Cloud Capacity Planning: The Race to Find Tools for the Job
You need capacity planning tools for your cloud-based applications just as much as you do for in-house systems. Plan ahead and you won’t get stuck solving a problem you could have avoided in the first place.
The cloud may be one of the most useful IT innovations for business in recent years. Its infinite scalability has made much of the organizational and storage problems associated with both mainframe and paper systems disappear.
However, just because space on the cloud is infinite doesn’t mean it’s free: efficient, cost-effective use of the resource requires careful planning, particularly around capacity management. In other words, capacity planning for the cloud needs to be just as good as it is for any of your in-house systems and services. And for those companies that utilize a combination of the two types of environments, making sense of all that data will take a set of tools that are as comprehensive and time-efficient as they are precise.
With traditional capacity management, the goal is typically to ensure you have enough CPU memory disks for a given task, whether that task is to add an additional eCommerce platform, or simply to keep your day-to-day operations running smoothly. For the cloud, good capacity management is about knowing when to add additional servers based on both projected workloads and your budget for storage space.
Get Your Head in the Cloud
According to Fluke Networks, many businesses ignore the question of capacity planning for the cloud until it’s too late. For small projects — an extra app here or there — using the cloud without capacity planning (probably) won’t get you into too much trouble. However, capacity planning becomes critically important when you have projects or applications in the works that require a lot of storage space and resources.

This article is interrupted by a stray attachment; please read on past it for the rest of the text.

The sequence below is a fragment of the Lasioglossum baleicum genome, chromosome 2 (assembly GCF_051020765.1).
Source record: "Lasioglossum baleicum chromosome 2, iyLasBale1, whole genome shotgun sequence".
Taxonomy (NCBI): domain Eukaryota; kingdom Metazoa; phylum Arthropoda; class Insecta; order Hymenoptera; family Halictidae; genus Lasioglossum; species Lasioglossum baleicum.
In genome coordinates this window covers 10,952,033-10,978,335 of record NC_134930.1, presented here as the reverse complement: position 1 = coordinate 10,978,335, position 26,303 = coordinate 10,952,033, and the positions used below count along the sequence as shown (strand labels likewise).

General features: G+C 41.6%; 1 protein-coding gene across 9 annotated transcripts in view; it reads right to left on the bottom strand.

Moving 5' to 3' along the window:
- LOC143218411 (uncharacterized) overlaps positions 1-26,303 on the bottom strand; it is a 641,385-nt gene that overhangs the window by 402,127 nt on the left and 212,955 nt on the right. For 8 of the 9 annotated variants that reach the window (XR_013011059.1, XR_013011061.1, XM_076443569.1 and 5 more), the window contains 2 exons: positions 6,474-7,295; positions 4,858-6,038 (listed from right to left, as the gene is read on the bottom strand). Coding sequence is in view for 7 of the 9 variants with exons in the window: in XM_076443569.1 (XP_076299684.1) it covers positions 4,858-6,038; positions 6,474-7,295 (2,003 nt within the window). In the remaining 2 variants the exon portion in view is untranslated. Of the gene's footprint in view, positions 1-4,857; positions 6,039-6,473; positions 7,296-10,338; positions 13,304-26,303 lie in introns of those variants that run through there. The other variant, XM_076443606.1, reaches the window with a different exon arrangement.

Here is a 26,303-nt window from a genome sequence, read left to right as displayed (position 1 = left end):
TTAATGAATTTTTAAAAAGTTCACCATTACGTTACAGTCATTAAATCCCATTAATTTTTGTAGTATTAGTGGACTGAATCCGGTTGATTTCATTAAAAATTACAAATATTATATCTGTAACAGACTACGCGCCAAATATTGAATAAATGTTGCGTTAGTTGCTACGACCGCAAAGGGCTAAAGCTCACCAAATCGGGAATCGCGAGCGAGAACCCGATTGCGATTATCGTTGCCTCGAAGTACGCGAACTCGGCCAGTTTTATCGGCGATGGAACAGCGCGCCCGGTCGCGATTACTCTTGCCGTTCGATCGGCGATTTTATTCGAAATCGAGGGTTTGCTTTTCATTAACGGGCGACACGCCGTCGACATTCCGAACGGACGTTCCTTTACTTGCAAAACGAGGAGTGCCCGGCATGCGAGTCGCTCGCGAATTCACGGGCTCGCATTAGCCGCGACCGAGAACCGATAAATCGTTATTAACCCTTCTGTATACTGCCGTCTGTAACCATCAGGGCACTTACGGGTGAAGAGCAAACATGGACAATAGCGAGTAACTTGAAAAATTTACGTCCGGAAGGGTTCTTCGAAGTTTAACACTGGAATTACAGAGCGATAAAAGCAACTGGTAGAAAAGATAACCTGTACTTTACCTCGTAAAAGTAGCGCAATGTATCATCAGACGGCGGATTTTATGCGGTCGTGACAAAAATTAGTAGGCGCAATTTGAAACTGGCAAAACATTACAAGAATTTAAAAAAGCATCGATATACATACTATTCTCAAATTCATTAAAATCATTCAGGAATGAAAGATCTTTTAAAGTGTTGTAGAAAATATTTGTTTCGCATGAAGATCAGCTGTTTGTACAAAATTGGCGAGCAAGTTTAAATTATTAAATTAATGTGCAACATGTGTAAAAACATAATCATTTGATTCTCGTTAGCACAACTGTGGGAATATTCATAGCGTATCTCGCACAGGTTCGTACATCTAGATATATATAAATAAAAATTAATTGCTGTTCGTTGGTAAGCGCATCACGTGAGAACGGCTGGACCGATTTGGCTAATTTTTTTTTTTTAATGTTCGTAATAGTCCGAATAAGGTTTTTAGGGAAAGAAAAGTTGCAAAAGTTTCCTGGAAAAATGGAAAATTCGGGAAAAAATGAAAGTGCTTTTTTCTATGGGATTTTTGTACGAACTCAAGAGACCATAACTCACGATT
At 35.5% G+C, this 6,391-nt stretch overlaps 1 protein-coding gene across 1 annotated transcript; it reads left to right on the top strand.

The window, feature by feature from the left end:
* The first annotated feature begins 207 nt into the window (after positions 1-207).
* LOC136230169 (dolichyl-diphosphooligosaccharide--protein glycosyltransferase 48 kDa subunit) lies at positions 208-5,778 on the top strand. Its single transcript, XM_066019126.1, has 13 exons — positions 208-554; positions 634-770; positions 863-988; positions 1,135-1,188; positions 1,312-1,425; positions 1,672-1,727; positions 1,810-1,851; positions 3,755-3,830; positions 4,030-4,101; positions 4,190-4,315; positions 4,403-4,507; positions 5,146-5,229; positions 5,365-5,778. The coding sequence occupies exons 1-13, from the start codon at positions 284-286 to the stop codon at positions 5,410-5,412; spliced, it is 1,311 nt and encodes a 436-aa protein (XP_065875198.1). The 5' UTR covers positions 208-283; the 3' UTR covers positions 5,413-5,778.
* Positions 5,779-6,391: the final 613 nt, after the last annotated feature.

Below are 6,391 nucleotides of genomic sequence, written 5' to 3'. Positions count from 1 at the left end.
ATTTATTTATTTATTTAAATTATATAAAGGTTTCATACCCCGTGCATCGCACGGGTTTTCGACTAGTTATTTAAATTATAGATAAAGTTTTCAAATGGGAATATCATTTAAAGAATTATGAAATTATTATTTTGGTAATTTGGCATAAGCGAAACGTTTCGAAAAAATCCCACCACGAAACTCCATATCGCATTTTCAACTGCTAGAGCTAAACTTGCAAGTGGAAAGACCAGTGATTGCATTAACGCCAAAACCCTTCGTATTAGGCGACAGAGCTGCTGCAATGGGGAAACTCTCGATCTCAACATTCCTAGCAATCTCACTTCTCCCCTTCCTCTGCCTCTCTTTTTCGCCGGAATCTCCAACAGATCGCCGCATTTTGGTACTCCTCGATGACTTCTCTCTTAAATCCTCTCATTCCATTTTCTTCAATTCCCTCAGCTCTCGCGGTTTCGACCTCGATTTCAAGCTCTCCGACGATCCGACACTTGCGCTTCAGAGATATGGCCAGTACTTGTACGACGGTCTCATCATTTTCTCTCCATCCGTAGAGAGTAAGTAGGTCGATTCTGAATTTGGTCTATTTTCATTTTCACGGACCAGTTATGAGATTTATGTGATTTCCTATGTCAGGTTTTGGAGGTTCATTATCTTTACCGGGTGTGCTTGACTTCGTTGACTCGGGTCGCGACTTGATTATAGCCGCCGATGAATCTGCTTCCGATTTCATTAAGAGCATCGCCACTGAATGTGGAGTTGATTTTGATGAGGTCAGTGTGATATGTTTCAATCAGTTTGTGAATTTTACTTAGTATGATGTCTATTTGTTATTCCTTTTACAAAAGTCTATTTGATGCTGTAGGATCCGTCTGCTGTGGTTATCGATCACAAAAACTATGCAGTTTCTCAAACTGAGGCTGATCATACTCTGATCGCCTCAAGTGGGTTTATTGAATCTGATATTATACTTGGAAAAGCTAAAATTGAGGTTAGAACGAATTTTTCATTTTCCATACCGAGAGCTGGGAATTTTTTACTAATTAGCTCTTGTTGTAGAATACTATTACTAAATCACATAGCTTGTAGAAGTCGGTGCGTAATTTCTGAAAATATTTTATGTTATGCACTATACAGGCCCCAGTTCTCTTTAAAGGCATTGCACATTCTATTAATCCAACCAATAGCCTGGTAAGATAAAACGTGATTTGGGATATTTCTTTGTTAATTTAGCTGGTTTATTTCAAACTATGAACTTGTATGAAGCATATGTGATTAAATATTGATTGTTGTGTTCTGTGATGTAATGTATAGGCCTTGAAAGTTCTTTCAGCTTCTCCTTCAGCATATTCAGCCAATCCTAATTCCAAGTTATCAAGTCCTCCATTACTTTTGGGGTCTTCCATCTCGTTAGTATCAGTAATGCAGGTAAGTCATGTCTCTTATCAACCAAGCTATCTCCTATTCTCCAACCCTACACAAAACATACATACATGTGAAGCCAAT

Just as with capacity planning for your in-house services, lack of foresight can end up costing you a lot of money. As with any system, cloud-based or on-premise, reacting to problems as they arise will likely cost you valuable time and resources.
However, cloud computing services become significantly more expensive if they’re purchased at the last minute. While they can save you money in countless ways, you won’t see a penny of those savings if the whole IT budget is being spent putting out expensive fires.
A Good Tool Is Hard to Find
Many companies leap into the cloud without the proper tools because they simply aren’t satisfied with the options they’ve encountered. Also Fluke Networks adds, “Solid, reliable tools for capacity planning and management have been slow to develop.” And that’s the truth: while there are many options on the market for capacity planning for in-house applications, there are far fewer for cloud-based capacity management.
One reason why is that cloud service providers aren’t motivated to help businesses save money on their services. If businesses using the cloud are reacting to problems, instead of proactively avoiding them through good planning, then they’re more likely to spend the extra money on last-minute solutions. Even if cloud providers do offer capacity planning tools, they might not be your best bet. According to industry experts, third-party service providers are often the safest option.
The Right Tool for You
While good tools may be rare, they do exist. TeamQuest recently announced that its capacity planning tools are now compatible with Microsoft Azure, and they’ve long offered compatibility with Amazon EC2 — which just so happen to be two of the most popular infrastructure-as-a-service providers.
The software allows cloud users to monitor the performance of services running on Azure or EC2, and when combined with TeamQuest’s existing tools for on-premise services, IT professionals will finally have a comprehensive view of their entire system.
Using the cloud to house virtual applications can save your company time and money, but only if you use the right tools and use them wisely. TeamQuest’s software can help you make informed decisions and avoid costly capacity issues.